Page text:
Mobile phone broken

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Posts: 825

My daughter dropped her Samsung Galaxy III and cracked the screen. There is no display and it's pretty knackered.

I can't see if it accepts charging, but I can connect to my pc. I downloaded Samsung's Kies software and managed to save her contacts list (439) which were on the phone and not on the SIM as I have mine set to. Her photos (2000) were on a media card so they are safe.

Problem is, she has the phone insured but there's now a £75 excess which has been added to the policy, and if she goes with that she has to return her broken phone and get a replacement, BUT she would like to delete her contacts before sending it away.

How might she do that? Any ideas?

Posts: 478

Oh I wish my bf was here he may know how to answer this question for you, he just recently got a replacement in the mail as well after paying $100 but, I have no idea how he back anything up or not I do however know that he was able to get the power on and do some things with it but, don't know if that was one of them.

I found this site tho, but don't know if it would be of any help for you and your daughter!? :(

http://support.t-mobile.com/docs/DOC-2521

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Admin

Posts: 11073

Rather than answer your question, I would rather get the problem resolved. Get her to scout your area on FaceBook for someone who replaces these screens. It won't cost as much as the excess, there will never be a claim and there is no need to try and save data, although it is a good precaution. No idea on the current going rate. Google and FaceBook are your friends.

In perspective: a second-hand SIII is valued from around the cost of the excess, depending on the exact spec.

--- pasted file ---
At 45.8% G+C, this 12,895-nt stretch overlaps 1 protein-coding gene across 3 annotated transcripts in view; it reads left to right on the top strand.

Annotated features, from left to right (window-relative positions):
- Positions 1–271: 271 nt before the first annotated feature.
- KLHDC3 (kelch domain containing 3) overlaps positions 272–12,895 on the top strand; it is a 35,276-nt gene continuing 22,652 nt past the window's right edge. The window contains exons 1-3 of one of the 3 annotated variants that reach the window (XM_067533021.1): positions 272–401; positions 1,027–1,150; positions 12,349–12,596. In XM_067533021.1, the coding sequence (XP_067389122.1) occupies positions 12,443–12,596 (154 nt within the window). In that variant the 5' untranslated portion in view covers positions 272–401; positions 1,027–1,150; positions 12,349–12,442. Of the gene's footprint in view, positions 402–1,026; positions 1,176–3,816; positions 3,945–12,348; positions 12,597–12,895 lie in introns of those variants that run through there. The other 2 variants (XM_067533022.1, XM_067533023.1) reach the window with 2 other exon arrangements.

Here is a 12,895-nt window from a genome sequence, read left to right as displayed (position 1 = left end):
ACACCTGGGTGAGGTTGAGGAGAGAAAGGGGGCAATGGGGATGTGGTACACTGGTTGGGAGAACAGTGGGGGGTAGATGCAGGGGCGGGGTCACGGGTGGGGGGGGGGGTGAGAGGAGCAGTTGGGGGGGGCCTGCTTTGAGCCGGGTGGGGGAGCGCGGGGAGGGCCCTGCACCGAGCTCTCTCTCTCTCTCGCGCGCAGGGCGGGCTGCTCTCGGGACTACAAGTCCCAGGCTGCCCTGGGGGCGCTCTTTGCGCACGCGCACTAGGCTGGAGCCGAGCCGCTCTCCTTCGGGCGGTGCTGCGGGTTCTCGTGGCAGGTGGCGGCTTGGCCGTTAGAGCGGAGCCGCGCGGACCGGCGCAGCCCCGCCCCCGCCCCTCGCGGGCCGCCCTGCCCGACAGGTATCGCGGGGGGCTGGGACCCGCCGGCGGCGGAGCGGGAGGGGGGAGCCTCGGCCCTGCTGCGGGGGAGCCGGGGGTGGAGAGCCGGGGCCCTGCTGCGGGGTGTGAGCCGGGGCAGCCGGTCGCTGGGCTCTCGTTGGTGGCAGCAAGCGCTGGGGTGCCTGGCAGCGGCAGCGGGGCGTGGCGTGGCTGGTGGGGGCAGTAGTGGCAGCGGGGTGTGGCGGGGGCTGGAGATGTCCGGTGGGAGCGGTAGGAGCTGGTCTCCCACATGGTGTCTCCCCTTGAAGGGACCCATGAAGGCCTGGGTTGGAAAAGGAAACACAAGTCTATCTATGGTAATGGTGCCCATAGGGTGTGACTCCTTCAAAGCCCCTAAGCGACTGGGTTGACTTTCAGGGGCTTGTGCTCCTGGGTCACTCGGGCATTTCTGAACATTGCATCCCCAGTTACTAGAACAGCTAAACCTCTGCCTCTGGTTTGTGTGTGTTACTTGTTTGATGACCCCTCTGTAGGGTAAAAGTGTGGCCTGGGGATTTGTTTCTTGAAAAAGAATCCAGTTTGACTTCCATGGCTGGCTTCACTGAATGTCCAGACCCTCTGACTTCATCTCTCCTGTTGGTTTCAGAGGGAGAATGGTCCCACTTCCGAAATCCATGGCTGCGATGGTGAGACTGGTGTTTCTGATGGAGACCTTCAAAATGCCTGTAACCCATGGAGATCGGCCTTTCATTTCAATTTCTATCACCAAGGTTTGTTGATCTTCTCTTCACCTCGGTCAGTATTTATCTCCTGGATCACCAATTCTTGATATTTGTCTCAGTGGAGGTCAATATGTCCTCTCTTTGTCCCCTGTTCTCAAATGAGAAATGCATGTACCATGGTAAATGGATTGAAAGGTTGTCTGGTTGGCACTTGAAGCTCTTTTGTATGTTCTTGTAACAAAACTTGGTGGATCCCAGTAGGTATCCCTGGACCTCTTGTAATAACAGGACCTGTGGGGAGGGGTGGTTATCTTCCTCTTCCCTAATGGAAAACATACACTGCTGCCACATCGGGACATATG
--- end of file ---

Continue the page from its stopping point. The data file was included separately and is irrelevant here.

To be clear, I am saying find someone like the "dodgy guy at the market" or someone who works from home doing this and is known on FaceBook, where reputation can be seen. There are plenty of these guys around and they are much cheaper than places that have a shop.

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Posts: 825

Thanks Marie, but no help when the phone's screen doesnt display anything.

Makes sense Andrew, thanks. Since I posted, my daughter's friend who has the galaxy III is due an upgrade and she said she could have her old one :)

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Admin

Posts: 11073

There ya go! Sorted! :)

Now you just need someone with the right tools...

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Posts: 825

I have the tools, and YouTube was my friend just in case I want to have a go - assuming I could find the right display to buy.

Job for "ron" ;)

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Admin

Posts: 11073

You may find it works out just as cheap to get someone to do it for you, like I mentioned above. Their sourcing and buying power is better than yours. The little guy will charge £10-15 for labour. Parts will likely be sourced more than £20 cheaper than you will find.

I assumed you were not just going to change phones but instead use the donated phone for parts. In that way, no data need be transferred.

The SIII is 2 years old now and has been superseded. Still a good phone. Still desirable. However, likely not worth the money repairing one with a damaged case/screen unless you particularly want that phone.

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Posts: 2263

Yeah, you still have the data transfer issue. And if you dispose of the phone, you'd still want to wipe data.

Either way, you'd want to do your daughter's friend a favor and restore the second phone to factory condition if that hasn't been done already. Of course, that should be easy because that phone has a screen and is fully functional.

I have my Mac/iPad contacts backed up to iCloud, so I wouldn't have to worry about data recovery if I had a broken device. That's a safer proposition than backing up to Google, though, as Apple doesn't try to monetize customers' contact information.

iPads and iPhones can be wiped via iTunes on a Mac or Windows PC, although it's possible that a user could run into trouble if the screen is busted and iTunes asks for a passcode to be entered on the device itself. I don't know if that happens or not when restoring to factory condition, but I can confirm that I was asked to enter my passcode when upgrading the OS via iTunes. A remote wipe via any web browser (generally used for lost or stolen devices) could be another option.

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